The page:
People are getting nervous about the release of Symfony 2.1, and this post tries to give all the information I have at my disposal as of today.
First, I want to apologize for the lack of communication during the last few weeks, but I wanted to have a solid plan before taking any decision and before announcing anything official on this blog.
The discussion about the 2.1 release schedule started some time ago when I asked the community about the best plan for Symfony 2.1 on the developers mailing-list. I suggested two possible options back then:
Wait for the form component to stabilize before releasing Symfony 2.1;
Release 2.1 as soon as possible (by reverting some changes made on the form component -- and reintroduce them after the release).
The form component being one of the most used Symfony features and one that is not declared as stable yet, its state is very important to take into account before each release of the framework.
The plan I'm describing in this post has been taken thanks to the numerous comments (almost 80 as of now) on the mailing-list thread I've mentioned above. Thanks to all developers who contributed to the discussion.
So, based on the feedback from the community (the vast majority wanted to wait instead of releasing earlier), and after many discussions on the state of the form component with Bernhard and Victor, we chose recently that the only viable option was to wait for the form to stabilize for the following reasons:
The work needed to stabilize the form component is almost finished (all major backward compatibility breaks should be finished before Symfony Live in Paris);
Many bundles have adjusted to the form changes already, so reverting would have been a nightmare for these bundles;
Having less releases with backward compatibility breaks is better for the community (we have tried hard to keep BC whenever possible and to pack all major BC breaks for the form component in 2.1);
Documentation update would also have been more challenging as we would have to revert some doc changes as well if we had reverted some form changes;
Many blogs have already talked about the changes that occurred in forms for 2.1, so that would be confusing as well if we had reverted some of them.
Reverting all form changes to avoid some of the above issues was not even an option as some BC breaks were done to fix major bugs in the form component;
Composer is used everywhere in Symfony 2.1 and even if it has been much more stable for the last couple of weeks, waiting a bit more will help the transition a lot.
So, the release schedule for Symfony 2.1 reads as follows:
First 2.1 beta release after the hacking day at Symfony Live Paris (we will try to work hard during the hacking day to stabilize things and see how we can make the update easier -- if you have some big apps, please come and try to upgrade them with the help of Bernhard and other core team members, that will help us a lot);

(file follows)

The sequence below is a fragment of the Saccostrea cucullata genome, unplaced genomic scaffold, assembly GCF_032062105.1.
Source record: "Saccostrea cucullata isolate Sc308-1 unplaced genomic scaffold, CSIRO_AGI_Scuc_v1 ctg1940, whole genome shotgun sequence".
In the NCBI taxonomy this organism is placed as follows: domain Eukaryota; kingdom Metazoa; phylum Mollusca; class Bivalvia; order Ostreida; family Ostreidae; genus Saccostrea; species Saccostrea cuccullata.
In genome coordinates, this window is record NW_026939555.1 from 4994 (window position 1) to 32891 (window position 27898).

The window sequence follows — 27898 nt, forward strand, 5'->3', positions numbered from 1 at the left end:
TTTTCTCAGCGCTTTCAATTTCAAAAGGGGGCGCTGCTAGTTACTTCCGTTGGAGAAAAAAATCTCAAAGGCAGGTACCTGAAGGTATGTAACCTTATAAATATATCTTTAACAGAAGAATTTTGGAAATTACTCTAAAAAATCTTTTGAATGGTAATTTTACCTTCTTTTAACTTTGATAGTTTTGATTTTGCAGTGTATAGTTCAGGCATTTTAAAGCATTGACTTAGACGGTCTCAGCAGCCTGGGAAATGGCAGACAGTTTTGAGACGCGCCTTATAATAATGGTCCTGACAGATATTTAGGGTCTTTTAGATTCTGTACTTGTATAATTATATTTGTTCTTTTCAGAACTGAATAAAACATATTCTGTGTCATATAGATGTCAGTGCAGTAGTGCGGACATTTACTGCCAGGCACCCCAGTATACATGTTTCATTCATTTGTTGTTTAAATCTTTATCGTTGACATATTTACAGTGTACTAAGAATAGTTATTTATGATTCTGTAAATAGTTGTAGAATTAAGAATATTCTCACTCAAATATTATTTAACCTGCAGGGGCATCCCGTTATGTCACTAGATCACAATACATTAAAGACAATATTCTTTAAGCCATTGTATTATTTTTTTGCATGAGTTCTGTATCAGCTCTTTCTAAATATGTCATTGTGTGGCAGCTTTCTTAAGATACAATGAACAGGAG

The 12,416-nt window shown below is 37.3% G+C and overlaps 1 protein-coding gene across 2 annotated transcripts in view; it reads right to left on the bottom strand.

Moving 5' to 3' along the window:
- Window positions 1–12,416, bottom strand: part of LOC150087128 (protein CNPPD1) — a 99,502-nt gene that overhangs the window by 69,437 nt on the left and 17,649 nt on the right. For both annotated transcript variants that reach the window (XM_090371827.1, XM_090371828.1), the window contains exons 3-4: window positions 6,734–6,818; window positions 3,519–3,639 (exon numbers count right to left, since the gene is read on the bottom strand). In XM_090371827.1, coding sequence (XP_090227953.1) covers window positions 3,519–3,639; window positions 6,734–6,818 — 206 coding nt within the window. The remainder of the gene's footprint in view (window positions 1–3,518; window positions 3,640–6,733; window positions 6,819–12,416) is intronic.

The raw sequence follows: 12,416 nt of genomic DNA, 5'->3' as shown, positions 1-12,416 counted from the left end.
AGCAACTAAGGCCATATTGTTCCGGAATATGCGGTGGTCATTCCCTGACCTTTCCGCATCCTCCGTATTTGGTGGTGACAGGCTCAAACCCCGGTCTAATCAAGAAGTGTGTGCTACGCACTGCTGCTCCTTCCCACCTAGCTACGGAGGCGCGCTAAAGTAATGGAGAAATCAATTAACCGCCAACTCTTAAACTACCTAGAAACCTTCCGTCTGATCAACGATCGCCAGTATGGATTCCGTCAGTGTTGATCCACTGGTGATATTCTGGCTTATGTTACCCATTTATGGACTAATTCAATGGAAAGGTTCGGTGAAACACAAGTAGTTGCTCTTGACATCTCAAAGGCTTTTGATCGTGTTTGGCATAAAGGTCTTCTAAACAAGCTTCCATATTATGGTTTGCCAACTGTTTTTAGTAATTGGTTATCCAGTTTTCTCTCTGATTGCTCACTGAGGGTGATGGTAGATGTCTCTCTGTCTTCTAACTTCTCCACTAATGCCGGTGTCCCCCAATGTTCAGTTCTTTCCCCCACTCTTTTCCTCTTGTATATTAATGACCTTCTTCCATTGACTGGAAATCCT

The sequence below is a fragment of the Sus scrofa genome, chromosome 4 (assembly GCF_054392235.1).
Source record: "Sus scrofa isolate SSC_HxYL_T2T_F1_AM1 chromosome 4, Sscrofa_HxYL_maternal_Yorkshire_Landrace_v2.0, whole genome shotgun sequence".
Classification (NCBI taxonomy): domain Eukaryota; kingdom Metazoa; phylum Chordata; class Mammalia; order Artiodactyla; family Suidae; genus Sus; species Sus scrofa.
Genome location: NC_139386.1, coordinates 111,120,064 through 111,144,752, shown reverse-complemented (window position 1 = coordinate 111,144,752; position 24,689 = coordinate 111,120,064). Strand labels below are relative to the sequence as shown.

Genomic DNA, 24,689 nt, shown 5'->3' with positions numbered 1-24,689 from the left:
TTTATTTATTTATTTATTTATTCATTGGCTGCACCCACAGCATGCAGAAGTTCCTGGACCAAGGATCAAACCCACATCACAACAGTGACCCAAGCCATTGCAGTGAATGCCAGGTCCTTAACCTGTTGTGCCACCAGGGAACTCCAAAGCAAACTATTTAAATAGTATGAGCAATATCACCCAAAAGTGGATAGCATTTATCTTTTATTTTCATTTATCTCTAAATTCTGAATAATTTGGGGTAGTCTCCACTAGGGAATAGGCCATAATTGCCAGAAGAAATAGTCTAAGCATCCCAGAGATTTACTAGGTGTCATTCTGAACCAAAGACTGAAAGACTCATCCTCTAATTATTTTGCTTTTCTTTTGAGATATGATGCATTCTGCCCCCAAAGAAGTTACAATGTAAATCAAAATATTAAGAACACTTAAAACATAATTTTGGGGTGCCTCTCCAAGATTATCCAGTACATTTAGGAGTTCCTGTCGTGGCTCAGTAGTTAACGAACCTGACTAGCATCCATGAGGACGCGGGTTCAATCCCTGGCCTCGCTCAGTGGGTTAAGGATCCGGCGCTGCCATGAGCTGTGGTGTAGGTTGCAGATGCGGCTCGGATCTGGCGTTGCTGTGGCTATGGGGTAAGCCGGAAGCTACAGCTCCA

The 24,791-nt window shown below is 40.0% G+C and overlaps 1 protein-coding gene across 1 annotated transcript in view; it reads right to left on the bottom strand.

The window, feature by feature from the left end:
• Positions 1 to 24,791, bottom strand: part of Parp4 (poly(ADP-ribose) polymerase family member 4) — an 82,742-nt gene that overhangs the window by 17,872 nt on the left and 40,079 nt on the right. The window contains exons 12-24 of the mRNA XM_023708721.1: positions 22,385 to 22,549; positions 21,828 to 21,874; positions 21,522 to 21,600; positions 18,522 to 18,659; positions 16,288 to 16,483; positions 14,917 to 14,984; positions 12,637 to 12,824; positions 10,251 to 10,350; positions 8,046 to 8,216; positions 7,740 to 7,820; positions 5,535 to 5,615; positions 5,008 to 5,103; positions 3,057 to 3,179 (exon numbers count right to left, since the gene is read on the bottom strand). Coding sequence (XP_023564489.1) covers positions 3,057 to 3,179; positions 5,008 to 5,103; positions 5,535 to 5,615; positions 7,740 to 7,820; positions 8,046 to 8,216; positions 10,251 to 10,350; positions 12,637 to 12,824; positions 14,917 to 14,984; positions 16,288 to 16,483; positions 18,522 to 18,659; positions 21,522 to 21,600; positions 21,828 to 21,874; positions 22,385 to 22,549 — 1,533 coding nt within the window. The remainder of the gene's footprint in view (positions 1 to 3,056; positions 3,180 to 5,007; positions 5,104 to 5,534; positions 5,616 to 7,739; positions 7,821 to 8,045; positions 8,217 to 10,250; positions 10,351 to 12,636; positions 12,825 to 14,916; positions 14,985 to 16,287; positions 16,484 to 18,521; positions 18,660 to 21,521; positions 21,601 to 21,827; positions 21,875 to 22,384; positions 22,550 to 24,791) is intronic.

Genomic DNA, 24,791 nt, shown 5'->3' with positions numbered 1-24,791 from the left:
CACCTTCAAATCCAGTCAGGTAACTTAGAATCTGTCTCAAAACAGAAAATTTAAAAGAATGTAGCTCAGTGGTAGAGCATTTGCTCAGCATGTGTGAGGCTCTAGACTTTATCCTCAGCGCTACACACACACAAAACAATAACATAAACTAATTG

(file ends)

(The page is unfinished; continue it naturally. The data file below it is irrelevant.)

First release candidate mid-July;
Final release at the end of August (releasing at the end of August means that Symfony 2.1 will be out just a year after Symfony 2.0).
What's next? After the Symfony 2.1 release, we would like to release more often. Having shorter release cycle means that we need less BC breaks. And as all the major BC breaks for the form components will have been made in 2.1, it will be much more easier to upgrade. So, expect a Symfony 2.2 release before the end of 2012.
Releasing new versions is great, but having a long term support release is even better. For Symfony 2.1, we have marked some features as deprecated because they have been replaced with something better. That makes Symfony 2.1 more compatible with applications developed for Symfony 2.0 (less hard BC breaks) and at the same time, it gives developers plenty of time to upgrade. As deprecated features will be removed in Symfony 2.3, the 2.3 version will be the first LTS release for Symfony2.
Last, but not the least, I want to talk a bit about how the Symfony community works. Like any other Open-Source project, Symfony is made by passionate developers and volunteers all around the world (more than 460 at the time of writing) and sometimes, some of the major contributors cannot dedicate as much time to the project as they would want. This has impacts on our the release cycle.
Of course, getting paid to contribute to an Open-Source project is probably the best way to ensure the best involvement on the long run, but that's pretty rare... I'm one of the few lucky ones to have this great status!
Today, I'm really happy to announce that SensioLabs has decided to give more free time to Victor Berchet so that he can dedicate more time to his work on the Symfony core; and SensioLabs has been sponsoring Bernhard Schussek's work on the form and validator components for the last couple of months and it will continue to do so for the foreseeable future.